Subconscious and unconscious are two words you’ll often hear bandied about like synonyms. But are they really interchangeable? Why are there two different words? And which one is correct? Let’s explore.
The Origins: Janet and Freud
Pierre Janet was the first one to popularise the word subconscious. Writing at the end of the 19th century, Piaget used the French term subconscient. Subconscious is a direct translation of this term. Way back in 1893, Sigmund Freud used the terms subconscious (das Unterbewusst) and unconscious (das Unbewusste) interchangeably in his writings. Later, he settled on the term unconscious to avoid confusion saying:
If someone talks of subconsciousness, I cannot tell whether he means the term topographically – to indicate something lying in the mind beneath consciousness – or qualitatively – to indicate another consciousness, a subterranean one, as it were. He is probably not clear about any of it. The only trustworthy antithesis is between conscious and unconscious.
When it comes to the psychoanalysis and depth psychology of Freud and Jung, using the word subconscious is wrong. And according to Freudian scholar Peter Gay, it’s something you’ll want to avoid. Gay calls the use of subconscious when the writer means unconscious a “common and telling mistake” and
“when [the term] is employed to say something ‘Freudian’, it is proof that the writer has not read his Freud.”
So it is clear that there is some difference but how can we explain it?
One good way of telling between the terms is to look at the context. ‘Unconscious’ is more common in professional contexts where mental functioning is the subject-matter. This applies beyond psychoanalytical circles in the fields of psychiatry, psychology and neuroscience. Unconscious is a technical term. Subconscious, on the other hand, is more common in non-technical writings. It is a common term in spirituality and self-help writings. It is also the more common term in hypnosis and NLP which work primarily with this level of the mind. Of course, that still doesn’t tell us much outside of who prefers which term. But is there a difference beyond that? Are the words synonymous? That is not a straightforward question to answer. The trouble is the realms outside of consciousness are vague and nebulous. The exact definition of the term unconscious varies from author to author. What is its relationship to the ego, superego and id? Is it governed by the pleasure principle? Is there a collective unconscious as Jung says? The answer to these questions will determine where the boundaries of the unconscious lie.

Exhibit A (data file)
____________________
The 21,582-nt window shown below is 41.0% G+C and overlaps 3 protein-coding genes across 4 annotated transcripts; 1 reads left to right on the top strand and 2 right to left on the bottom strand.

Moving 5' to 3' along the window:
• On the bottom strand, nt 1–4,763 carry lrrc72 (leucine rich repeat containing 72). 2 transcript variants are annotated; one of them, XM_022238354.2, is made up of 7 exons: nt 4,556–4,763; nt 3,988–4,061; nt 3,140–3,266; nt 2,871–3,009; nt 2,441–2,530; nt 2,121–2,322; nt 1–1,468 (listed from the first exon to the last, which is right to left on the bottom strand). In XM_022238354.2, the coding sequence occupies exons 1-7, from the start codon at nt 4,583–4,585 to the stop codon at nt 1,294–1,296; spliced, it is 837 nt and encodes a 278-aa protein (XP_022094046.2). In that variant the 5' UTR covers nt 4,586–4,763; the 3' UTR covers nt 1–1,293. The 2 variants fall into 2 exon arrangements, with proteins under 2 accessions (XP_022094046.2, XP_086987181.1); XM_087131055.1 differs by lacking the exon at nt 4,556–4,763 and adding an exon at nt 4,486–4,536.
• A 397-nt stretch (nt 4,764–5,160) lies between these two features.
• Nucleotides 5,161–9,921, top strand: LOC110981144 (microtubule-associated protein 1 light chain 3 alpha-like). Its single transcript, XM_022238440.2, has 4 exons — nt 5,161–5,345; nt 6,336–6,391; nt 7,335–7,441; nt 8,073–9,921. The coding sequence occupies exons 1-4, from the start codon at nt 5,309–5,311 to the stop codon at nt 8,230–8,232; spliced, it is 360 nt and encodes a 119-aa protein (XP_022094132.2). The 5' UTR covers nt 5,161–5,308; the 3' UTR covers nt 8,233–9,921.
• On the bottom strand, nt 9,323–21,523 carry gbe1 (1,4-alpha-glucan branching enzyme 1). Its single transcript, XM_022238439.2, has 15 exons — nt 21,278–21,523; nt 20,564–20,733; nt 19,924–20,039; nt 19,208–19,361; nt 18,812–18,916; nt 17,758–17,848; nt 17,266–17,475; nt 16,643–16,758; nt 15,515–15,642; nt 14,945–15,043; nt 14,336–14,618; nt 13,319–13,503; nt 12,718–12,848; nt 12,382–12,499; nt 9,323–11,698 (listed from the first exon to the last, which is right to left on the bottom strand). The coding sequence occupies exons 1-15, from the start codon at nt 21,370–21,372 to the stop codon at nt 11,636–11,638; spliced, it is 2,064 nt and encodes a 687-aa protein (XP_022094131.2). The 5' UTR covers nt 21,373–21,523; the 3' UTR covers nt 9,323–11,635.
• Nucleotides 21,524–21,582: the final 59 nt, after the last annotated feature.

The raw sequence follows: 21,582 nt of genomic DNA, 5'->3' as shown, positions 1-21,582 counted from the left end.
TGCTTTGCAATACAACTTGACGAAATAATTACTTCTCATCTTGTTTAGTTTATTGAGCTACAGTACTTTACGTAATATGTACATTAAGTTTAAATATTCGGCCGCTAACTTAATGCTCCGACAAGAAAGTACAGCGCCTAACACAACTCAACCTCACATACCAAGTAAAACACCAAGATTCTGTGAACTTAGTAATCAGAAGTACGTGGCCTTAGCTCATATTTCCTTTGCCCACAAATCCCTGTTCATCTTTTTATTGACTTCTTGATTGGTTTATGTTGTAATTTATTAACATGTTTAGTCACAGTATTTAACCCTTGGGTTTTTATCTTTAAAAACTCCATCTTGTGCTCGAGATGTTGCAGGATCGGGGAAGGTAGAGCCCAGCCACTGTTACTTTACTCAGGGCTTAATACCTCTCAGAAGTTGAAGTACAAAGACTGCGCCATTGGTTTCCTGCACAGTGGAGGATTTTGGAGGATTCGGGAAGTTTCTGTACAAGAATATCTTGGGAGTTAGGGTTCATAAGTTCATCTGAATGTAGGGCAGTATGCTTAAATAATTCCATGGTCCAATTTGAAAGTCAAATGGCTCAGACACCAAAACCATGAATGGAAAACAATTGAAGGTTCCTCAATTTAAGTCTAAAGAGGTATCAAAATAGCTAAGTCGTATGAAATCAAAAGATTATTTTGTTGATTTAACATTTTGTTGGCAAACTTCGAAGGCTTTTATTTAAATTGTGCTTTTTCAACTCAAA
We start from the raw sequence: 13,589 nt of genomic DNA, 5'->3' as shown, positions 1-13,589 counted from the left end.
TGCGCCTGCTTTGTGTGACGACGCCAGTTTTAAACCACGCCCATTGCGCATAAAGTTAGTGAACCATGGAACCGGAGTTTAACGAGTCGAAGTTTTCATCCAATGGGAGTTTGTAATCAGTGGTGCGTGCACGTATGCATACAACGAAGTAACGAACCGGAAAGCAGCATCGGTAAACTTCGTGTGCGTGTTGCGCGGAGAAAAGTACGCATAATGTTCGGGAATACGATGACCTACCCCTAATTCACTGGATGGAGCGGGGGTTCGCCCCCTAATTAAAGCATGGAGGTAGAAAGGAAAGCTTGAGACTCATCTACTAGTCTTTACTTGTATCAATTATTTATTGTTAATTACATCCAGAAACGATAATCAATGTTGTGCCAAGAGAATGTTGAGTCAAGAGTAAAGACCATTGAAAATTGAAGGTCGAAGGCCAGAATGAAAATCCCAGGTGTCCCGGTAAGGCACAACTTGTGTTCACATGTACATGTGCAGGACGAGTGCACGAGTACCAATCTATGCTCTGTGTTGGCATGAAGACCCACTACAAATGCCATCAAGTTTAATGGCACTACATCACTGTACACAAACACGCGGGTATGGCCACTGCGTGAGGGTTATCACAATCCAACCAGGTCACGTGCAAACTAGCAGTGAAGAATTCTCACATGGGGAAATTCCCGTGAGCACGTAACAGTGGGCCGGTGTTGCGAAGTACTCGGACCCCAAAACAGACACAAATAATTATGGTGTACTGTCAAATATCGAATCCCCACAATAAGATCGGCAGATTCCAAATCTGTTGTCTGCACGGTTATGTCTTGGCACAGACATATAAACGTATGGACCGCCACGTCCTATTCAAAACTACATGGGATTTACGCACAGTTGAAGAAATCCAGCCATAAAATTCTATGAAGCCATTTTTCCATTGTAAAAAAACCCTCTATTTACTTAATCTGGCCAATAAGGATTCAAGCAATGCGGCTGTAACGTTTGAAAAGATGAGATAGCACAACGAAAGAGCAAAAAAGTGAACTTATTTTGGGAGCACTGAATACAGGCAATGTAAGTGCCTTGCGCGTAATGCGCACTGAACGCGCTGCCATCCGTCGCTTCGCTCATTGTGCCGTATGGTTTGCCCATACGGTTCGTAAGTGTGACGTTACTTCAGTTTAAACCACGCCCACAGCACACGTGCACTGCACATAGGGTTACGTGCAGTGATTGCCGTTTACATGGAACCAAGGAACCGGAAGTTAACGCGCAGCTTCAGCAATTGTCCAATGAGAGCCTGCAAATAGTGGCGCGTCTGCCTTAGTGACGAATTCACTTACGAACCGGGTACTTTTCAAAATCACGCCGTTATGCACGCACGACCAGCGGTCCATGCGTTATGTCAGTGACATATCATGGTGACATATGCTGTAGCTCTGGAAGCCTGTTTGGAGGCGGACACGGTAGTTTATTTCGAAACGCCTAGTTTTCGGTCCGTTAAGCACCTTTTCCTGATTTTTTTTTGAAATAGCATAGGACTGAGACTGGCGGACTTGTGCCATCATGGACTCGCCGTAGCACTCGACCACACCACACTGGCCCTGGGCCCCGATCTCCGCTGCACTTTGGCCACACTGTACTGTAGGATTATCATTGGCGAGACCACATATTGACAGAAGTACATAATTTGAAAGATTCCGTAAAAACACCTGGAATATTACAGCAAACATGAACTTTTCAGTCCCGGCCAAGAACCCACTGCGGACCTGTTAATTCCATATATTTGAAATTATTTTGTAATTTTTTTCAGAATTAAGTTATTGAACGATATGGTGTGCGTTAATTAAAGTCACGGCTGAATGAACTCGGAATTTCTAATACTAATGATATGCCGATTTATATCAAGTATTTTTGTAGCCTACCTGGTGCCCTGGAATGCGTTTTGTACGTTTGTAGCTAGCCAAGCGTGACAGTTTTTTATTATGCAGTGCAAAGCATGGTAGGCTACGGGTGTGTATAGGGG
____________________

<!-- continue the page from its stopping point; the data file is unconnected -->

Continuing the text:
A Different Flavour
Aside from the context, there’s a few key differences in the meaning of the two terms. In the psychoanalytic traditions, the unconscious has its own consciousness and agendas. That is to say that the ego-consciousness is not the only consciousness operating within the individual. This is particularly clear in Jung’s concept of the Self. You can also see it in Freud’s id. These are parts of the mind outside of the ego-consciousness which have their own consciousness. This consciousness has a separate centre. It is a different consciousness inhabiting the same body. The subconscious, on the other hand, is not seen as a separate consciousness. The authors in these fields see the unconscious more like a machine. It is more like a computer than a consciousness. This computer collects all the data from your senses, and all of this is stored permanently in the mind. reprogramming this layer of the mind. They are concerned with changing their beliefs. These beliefs are what is keeping the individual from success and happiness. Change the beliefs, and you change the results. As well as this, these authors believe the subconscious connects to something beyond the individual. This is the mechanism by which the law of attraction works. The subconscious taps into transpersonal universal frequencies. By harnessing the subconscious, you are tapping into this universal energy field, and it is out of this that manifestation occurs. The cosmic law is that like attracts like and so thoughts of love attract love and thoughts of abundance attract abundance and so on.
Which one is right?
So which one is correct: subconscious or unconscious? The answer is that it depends. If you are thinking of a neutral computer which you can reprogram for different results, subconscious is a better word. Chances are, if you want to talk about Freud and Jung, then you are thinking of the unconscious. The same goes for more technical, scientific schools of thought. At their origin towards the end of the 19th century, the words were almost synonymous. But as time has passed, the gap between the terms has grown greater.